Entrenched ways of thinking or doing business are difficult to displace. A crisis is often needed to provide the impetus for change. World War II was such a crisis. It brought together the team that created the world’s first atomic bomb, the weapon that hastened the end of World War II.
The code name for the atomic bomb’s development was the Manhattan Project. It assembled a team of scientists, led by the brilliant physicist J. Robert Oppenheimer, and sequestered them in an isolated community in the Jemez Mountains of New Mexico. That community became the city of Los Alamos. The team was given the unlimited support of the U.S. government under the direction of Major General Leslie R. Groves.
The incredibly complex technical details of the bomb’s development need not be recited here. What is significant is that the members of the team surmounted all the problems and detonated the first man-made atomic explosion at the Trinity Site in New Mexico on July 16, 1945. The team accomplished this feat in only 28 months. To put this accomplishment in perspective, Detroit automakers still take three years or more to design a new automobile and get it into production.
The demonstration at Trinity Site was followed three weeks later, on August 6, with the dropping of the first atomic bomb on Hiroshima, Japan. On August 9, a second bomb was dropped on Nagasaki. Japan gave up the struggle five days later. On September 2, formal surrender ceremonies were held aboard the battleship USS Missouri that ended World War II.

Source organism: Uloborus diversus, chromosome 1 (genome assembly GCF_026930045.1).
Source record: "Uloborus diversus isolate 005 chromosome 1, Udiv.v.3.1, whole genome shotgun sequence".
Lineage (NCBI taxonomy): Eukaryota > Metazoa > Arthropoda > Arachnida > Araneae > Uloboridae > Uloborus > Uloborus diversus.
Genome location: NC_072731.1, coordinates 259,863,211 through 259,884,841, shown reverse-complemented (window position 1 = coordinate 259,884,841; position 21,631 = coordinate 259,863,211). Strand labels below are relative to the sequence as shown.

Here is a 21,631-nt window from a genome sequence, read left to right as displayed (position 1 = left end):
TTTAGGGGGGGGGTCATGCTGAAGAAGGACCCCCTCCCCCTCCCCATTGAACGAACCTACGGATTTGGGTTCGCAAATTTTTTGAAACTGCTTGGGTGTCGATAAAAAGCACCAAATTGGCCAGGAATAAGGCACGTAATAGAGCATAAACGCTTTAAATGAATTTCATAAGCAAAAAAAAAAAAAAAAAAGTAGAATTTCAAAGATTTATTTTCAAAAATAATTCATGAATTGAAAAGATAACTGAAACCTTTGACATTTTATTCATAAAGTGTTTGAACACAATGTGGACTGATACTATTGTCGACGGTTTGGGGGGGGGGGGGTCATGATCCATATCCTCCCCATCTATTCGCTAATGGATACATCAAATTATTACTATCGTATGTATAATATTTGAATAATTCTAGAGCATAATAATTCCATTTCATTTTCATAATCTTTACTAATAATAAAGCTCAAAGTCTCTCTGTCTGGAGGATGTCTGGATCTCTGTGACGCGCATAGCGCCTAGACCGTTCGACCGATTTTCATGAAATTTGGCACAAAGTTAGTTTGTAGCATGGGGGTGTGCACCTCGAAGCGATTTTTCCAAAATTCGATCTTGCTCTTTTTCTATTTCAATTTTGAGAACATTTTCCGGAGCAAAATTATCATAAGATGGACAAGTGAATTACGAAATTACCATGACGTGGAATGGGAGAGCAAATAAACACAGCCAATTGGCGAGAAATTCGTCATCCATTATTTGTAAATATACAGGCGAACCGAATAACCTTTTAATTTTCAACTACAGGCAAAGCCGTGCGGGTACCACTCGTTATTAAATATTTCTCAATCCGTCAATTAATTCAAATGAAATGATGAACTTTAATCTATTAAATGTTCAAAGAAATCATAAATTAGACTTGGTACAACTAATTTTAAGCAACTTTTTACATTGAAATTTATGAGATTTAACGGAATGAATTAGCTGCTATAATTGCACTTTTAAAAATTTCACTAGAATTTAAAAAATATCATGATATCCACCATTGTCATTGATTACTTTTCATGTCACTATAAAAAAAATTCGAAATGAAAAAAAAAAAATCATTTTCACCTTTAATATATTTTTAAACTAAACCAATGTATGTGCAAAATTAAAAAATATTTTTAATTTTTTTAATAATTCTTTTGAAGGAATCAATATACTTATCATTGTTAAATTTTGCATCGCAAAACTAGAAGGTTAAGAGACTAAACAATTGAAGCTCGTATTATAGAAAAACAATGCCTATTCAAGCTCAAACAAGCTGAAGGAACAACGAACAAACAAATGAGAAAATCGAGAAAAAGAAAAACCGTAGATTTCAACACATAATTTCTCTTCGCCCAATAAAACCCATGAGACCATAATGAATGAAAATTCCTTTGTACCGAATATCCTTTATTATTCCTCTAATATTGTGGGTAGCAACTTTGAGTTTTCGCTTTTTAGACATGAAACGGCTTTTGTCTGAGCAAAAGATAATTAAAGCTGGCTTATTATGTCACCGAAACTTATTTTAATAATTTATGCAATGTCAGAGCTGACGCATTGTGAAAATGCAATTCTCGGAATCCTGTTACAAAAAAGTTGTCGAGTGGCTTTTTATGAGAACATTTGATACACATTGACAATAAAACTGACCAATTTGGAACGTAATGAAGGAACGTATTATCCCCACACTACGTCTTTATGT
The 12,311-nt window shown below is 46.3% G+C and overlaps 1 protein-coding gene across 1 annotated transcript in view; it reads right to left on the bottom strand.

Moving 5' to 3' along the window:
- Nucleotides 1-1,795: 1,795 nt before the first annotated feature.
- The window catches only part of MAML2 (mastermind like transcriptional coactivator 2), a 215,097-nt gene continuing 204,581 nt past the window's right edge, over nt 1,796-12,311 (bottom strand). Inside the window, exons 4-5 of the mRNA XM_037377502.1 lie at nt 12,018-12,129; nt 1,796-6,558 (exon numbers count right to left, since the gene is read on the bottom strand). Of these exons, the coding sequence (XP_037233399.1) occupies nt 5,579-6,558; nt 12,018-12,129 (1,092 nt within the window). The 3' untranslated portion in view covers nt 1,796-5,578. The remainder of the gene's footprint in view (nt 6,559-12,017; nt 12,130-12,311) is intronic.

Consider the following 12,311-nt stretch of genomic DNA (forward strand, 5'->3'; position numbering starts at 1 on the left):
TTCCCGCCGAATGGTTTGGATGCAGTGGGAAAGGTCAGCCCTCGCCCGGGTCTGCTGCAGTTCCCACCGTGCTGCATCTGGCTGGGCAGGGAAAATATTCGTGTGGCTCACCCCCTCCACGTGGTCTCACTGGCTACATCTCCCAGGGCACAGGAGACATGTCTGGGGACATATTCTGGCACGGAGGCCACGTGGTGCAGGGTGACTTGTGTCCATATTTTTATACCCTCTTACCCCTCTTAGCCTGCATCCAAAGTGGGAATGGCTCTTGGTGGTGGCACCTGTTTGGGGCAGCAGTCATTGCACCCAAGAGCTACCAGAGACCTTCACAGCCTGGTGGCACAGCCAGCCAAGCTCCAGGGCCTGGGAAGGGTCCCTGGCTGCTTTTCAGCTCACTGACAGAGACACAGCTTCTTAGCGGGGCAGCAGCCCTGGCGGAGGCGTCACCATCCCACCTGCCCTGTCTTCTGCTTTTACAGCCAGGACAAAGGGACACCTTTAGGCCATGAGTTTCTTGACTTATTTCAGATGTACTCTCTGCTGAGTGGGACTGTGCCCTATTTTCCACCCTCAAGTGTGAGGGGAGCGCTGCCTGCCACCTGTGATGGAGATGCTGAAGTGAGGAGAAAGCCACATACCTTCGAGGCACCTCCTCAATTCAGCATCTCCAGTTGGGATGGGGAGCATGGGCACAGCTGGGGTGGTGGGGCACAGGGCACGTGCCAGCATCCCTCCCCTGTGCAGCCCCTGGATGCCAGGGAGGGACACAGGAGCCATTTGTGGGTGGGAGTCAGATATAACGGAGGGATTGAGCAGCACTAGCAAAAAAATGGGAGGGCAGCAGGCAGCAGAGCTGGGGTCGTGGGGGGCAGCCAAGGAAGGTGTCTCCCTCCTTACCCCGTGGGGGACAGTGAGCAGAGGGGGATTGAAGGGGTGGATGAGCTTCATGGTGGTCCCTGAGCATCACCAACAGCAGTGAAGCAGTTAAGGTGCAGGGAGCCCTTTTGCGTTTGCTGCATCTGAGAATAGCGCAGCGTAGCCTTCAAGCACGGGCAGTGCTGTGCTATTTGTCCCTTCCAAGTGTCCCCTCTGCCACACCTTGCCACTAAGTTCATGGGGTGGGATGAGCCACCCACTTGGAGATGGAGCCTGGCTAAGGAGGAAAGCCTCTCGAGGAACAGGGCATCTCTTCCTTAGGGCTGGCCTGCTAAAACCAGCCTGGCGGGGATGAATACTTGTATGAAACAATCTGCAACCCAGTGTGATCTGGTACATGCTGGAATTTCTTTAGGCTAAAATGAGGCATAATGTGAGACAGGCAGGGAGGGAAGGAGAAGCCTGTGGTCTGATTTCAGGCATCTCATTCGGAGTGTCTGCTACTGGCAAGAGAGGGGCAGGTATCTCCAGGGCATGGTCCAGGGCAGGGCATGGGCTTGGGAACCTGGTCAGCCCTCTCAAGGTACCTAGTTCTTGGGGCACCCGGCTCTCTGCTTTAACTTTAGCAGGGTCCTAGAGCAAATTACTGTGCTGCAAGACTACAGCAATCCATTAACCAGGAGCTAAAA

What the Manhattan Project demonstrates so well is the power of interdisciplinary teamwork. That it took a wartime crisis to bring such a team together is also worth noting. As attempts to change peacetime private industry have since demonstrated, it often takes a corporate crisis to overcome the resistance to change administrative structures. The crisis needed to restructure an entrenched hierarchy into an effi- cient workforce may be a face-to-face confrontation with bankruptcy as the alternative.
Despite opposition to change, the concepts of interdisciplinary teamwork that succeeded at Los Alamos are being applied today to make corporations more effective and competitive. Their focus is on doing a job, not on maintaining an organization. The purpose of the organization is to do the work, rather than the purpose of the work is to justify an administrative hierarchy. Corporate restructuring is based on that simple concept—to determine how best to provide goods and services to customers, and then to organize the functions around the activities and processes for doing the work.
The concept of teamwork appears throughout this book. In real life, it is often disguised as a buzzword like “concurrent design” when discussing product design and the interactions between design engineers, manufacturing specialists, and procurement personnel. Financial managers use the term “activity-based costing” for accounting systems that identify the activities and organizations responsible for costs rather than collecting costs at an aggregate level, which rather defeats the purpose of cost control. (The importance of activity-based costing is discussed in Chapter 8: Cash Budgeting.)